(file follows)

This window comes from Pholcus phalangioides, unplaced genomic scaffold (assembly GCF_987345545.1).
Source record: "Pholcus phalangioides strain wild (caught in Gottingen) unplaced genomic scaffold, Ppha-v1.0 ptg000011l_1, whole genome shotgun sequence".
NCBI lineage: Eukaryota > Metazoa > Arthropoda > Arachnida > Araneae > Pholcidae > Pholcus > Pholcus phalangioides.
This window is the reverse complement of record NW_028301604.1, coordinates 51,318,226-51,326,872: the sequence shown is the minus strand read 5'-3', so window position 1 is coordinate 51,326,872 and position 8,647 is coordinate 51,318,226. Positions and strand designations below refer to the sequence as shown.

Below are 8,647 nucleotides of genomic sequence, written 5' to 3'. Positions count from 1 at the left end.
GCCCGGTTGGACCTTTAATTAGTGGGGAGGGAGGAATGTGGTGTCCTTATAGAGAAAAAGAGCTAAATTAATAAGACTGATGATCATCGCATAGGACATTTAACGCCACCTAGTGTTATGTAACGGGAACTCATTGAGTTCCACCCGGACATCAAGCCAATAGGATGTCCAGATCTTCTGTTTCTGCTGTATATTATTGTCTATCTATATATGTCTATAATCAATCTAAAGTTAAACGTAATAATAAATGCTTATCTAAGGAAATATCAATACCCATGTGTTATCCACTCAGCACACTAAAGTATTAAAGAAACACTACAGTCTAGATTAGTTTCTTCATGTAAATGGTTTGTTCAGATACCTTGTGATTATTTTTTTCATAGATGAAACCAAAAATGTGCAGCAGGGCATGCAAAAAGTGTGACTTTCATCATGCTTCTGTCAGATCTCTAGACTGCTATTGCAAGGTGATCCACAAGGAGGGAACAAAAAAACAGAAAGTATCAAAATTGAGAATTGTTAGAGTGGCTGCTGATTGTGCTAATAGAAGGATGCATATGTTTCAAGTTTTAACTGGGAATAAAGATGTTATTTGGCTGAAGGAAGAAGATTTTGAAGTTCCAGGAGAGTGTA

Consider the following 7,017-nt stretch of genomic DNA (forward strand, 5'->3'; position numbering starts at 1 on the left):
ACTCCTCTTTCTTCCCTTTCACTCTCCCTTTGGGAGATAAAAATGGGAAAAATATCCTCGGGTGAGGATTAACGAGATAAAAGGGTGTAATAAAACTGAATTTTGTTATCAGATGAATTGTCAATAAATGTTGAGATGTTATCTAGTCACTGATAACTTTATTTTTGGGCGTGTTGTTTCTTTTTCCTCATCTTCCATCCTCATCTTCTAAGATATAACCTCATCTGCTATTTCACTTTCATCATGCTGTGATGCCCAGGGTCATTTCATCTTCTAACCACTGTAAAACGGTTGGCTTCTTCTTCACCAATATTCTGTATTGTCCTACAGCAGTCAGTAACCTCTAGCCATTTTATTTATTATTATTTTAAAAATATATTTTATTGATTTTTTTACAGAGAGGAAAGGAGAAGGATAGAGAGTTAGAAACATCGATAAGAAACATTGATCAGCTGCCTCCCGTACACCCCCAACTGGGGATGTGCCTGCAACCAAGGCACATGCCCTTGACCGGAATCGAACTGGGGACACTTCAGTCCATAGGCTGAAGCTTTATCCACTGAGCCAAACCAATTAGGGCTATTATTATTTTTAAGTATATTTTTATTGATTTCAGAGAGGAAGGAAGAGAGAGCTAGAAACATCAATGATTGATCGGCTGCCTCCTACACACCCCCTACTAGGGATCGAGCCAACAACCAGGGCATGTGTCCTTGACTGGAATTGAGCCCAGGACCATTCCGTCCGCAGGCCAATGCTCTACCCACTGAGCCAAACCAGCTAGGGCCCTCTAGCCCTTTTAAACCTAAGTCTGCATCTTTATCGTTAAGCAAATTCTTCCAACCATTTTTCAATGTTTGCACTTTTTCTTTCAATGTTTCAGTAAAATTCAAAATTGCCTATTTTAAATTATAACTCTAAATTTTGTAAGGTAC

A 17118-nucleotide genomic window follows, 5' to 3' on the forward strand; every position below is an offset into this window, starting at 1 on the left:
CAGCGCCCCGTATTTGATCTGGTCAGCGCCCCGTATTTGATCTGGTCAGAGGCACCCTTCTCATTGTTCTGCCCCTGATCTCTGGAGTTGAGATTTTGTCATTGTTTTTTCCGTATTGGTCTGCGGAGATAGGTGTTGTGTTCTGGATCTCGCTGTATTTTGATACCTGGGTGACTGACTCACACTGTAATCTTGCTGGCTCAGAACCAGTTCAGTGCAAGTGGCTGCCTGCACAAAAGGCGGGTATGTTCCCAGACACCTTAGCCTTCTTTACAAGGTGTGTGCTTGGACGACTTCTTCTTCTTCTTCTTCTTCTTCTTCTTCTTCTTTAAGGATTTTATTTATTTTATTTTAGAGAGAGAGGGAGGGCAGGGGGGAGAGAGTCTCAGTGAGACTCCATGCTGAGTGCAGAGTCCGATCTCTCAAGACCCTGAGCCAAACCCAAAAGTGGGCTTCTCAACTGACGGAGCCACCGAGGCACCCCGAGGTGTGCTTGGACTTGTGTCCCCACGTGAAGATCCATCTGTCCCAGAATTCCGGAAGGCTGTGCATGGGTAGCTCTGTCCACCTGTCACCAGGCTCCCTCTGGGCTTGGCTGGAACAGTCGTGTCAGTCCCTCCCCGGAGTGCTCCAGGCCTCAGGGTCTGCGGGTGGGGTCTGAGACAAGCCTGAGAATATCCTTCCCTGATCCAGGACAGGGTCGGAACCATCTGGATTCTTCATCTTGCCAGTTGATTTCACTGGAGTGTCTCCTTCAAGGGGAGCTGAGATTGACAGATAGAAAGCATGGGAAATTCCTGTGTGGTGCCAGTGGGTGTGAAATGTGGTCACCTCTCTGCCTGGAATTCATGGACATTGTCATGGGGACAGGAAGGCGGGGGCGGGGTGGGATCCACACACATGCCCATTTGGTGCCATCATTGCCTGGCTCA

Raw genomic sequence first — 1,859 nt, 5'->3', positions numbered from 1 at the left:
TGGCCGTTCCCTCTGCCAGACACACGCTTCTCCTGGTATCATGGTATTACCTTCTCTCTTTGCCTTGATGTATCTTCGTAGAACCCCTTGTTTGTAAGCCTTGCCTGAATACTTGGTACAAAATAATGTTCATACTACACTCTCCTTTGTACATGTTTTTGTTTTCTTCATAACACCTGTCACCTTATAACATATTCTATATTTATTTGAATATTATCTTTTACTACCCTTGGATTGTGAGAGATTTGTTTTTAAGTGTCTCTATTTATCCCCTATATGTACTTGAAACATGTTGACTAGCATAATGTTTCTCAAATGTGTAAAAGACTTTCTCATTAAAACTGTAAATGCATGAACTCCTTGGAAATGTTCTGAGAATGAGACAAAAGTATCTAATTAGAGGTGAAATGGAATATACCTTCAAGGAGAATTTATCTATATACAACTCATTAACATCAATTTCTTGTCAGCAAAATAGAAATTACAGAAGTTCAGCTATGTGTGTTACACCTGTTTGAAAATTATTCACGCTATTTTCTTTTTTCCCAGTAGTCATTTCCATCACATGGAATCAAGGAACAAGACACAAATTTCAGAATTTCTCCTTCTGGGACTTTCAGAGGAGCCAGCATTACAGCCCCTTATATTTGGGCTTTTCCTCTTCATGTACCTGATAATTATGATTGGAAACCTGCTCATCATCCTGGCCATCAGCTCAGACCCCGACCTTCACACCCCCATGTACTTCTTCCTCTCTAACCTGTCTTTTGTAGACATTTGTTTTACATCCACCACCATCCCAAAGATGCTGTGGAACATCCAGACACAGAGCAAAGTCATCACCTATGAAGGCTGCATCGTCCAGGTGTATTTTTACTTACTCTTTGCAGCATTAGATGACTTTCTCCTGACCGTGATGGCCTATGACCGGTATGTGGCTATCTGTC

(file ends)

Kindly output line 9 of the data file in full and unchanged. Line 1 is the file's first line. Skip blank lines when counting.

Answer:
A 17118-nucleotide genomic window follows, 5' to 3' on the forward strand; every position below is an offset into this window, starting at 1 on the left: